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Allovectin-7 Immunotherapy Active in Metastatic Melanoma

Allovectin-7 Immunotherapy Active in Metastatic Melanoma

NEW YORK—In patients with metastatic cutaneous melanoma who have already
failed or are refractory to standard treatment, Allovectin-7, a targeted gene
therapy using a nonviral delivery system, can induce both local and systemic
responses in tumors injected weekly, results of a multicenter phase II study
suggest.

The overall response rate was 14% for evaluable patients, all of whom had
stage III or IV disease and had received one or more doses of the treatment.
Overall response rate among the intent-to-treat population (77 patients) was
about 10%, Ronald Blum, MD, reported at a late-breaking developments session at
the Chemotherapy Foundation Symposium XIX.

The toxicity profile for Allovec-tin-7 was "excellent," said Dr.
Blum, director of the Cancer Center at Beth Israel Medical Center, New York.

Allovectin-7 is a DNA/lipid complex that contains the human gene encoding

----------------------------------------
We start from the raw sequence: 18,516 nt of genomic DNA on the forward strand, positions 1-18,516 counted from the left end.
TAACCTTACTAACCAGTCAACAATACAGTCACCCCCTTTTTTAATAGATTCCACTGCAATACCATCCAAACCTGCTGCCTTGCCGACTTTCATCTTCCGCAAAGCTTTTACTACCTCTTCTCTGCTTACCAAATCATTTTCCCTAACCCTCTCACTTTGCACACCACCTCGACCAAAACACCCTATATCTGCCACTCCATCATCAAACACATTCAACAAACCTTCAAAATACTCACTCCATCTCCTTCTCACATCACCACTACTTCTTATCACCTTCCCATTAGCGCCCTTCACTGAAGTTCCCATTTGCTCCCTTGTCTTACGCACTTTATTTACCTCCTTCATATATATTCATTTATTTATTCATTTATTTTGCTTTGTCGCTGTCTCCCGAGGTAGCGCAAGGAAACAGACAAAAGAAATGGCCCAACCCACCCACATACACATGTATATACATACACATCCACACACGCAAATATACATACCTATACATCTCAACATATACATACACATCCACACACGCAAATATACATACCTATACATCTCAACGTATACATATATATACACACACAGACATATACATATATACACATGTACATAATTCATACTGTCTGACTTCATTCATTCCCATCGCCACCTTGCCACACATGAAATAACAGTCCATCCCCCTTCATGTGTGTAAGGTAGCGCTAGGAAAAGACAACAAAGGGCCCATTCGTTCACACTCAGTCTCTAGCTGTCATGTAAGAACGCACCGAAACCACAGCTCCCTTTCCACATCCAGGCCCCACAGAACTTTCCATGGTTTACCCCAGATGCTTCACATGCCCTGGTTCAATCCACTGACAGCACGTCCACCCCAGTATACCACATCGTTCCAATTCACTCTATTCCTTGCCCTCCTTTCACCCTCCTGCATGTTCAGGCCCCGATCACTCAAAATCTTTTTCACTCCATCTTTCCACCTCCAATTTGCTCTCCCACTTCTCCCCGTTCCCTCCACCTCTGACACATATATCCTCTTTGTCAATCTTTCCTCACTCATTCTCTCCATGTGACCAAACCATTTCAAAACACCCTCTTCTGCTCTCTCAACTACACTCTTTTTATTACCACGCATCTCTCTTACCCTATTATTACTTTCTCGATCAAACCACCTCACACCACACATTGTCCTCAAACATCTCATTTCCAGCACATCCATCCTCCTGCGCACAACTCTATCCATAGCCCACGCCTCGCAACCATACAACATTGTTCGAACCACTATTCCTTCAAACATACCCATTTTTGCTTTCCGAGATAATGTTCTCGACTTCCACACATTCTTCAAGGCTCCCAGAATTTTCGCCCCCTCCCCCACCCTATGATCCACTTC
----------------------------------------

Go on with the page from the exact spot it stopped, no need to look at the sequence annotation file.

HLA-B7 and beta-2 microglobulin, both of which are thought to be downregulated
in a number of melanoma patients. The complex is designed to be injected into
malignant tumors, which absorb it and express the HLA-B7 antigen.

"The excellent toxicity profile, the ease of manufacture, and routine
treatment administration suggest that Allovectin-7 may offer advantages over
current modalities of therapy in select subsets of patients," Dr. Blum
said.

The phase II study included 78 patients with refractory or relapsed stage
III or IV melanoma. The lipid/DNA complex was administered by intratumoral
injection into a single tumor lesion weekly for 6 weeks, followed by a 4-week
"hiatus" for observation. Additional 10-week treatment cycles (6
weeks injection, 4 weeks hiatus) could continue for patients who were stable or
responding.

Response Rate

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